Balaenoptera physalus, 'Fin Whale'. Second largest animal in the world, after Blue Whale. Found in oceans worldwide, but only common in colder waters.
Megaptera novaeangliae, Humpback Whale 'hump back' and fin.
Humpback Whale feeding.
The two main groups of seals in Antarctica; the 'true seals' (seal on the left) that hump around, and the 'eared seals' (seal on the right) that can bound along on their fore-flippers.
Arctocephalus gazella, 'Antarctic Fur-seal'.
Leptonychotes weddellii, 'Weddell Seal'.
Hydrurga leptonyx, 'Leopard Seal'. When hauled out, they have a distinctive 'lumpy' shape.
The massive head of the Leopard Seal.
Leopard Seal eating penguin. After Orca, this is the main predator in Antarctic waters.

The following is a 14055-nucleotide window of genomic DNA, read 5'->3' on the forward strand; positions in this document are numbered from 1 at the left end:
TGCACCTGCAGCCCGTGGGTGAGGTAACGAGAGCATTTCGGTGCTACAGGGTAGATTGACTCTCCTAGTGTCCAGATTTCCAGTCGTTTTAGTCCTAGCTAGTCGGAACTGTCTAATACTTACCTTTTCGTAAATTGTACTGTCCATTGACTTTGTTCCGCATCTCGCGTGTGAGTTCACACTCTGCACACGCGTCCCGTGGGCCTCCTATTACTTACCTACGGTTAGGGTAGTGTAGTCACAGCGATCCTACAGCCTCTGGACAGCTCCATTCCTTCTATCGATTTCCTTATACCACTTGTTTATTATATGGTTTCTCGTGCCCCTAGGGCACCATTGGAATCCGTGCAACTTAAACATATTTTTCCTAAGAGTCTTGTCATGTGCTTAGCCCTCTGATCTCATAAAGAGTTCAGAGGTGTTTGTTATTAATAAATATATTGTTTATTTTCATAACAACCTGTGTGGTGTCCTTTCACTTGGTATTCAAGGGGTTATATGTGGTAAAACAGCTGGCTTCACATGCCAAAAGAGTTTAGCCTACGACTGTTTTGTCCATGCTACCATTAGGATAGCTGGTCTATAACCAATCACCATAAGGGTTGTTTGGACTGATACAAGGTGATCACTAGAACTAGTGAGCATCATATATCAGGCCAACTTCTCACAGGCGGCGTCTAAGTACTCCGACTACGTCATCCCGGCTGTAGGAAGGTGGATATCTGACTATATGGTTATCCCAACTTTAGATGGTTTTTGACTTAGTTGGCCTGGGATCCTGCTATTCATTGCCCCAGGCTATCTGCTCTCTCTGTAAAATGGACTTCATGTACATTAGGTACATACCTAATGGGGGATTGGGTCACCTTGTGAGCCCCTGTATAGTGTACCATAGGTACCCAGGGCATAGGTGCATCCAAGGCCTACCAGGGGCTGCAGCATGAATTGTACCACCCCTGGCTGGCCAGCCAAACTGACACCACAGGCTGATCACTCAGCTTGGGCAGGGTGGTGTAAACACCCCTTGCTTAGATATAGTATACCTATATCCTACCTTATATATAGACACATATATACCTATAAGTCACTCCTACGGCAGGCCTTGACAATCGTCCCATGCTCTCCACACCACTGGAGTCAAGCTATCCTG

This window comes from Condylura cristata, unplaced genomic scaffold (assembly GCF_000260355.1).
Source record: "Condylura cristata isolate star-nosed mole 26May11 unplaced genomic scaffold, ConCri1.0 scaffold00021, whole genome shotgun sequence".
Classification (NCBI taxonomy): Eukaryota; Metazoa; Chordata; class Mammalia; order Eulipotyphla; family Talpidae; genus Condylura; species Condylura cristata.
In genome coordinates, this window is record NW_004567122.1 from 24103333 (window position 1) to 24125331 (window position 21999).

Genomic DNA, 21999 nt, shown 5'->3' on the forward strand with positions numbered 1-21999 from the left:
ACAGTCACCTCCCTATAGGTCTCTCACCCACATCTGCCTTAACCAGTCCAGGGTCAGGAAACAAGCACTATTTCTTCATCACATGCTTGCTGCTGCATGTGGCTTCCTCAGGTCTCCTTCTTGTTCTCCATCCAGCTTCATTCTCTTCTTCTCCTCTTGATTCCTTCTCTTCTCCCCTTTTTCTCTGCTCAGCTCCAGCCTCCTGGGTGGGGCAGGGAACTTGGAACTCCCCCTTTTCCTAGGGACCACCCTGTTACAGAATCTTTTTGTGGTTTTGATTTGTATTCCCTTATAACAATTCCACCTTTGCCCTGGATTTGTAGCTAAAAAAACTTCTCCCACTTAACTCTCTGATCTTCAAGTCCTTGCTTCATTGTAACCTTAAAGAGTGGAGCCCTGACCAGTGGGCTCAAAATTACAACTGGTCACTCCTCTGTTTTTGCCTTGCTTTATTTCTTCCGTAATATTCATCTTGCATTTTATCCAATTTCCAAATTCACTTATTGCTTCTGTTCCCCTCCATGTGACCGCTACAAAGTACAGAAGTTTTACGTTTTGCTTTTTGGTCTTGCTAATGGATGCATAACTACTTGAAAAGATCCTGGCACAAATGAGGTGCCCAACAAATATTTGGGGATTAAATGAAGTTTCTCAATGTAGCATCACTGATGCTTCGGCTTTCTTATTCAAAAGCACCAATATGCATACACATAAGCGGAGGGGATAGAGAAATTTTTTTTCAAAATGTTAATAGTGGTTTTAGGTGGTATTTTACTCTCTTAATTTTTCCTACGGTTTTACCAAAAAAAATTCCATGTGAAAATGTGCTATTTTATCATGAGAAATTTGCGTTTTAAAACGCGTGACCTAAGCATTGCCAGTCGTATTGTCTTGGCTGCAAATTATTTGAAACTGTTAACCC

Lobodon carcinophaga, 'Crabeater Seal' (Paradise Harbour). Despite the name, they do not eat crabs, but specialize on krill, with 90% of their diet made up of these crustaceans.
Boats, buildings and other human-made materials tend to last a long time and not break down in the dry cold environment.
Antarctica is one of the most heavily visited areas by expedition and other ships. There are strict regulations on the numbers of visitors allowed at the sites, and rules that must be followed. Most companies belong to IAATO (the International Association of Antarctic Tour Operators). They require that the majority of the guides that work in Antarctica must pass an annual test.
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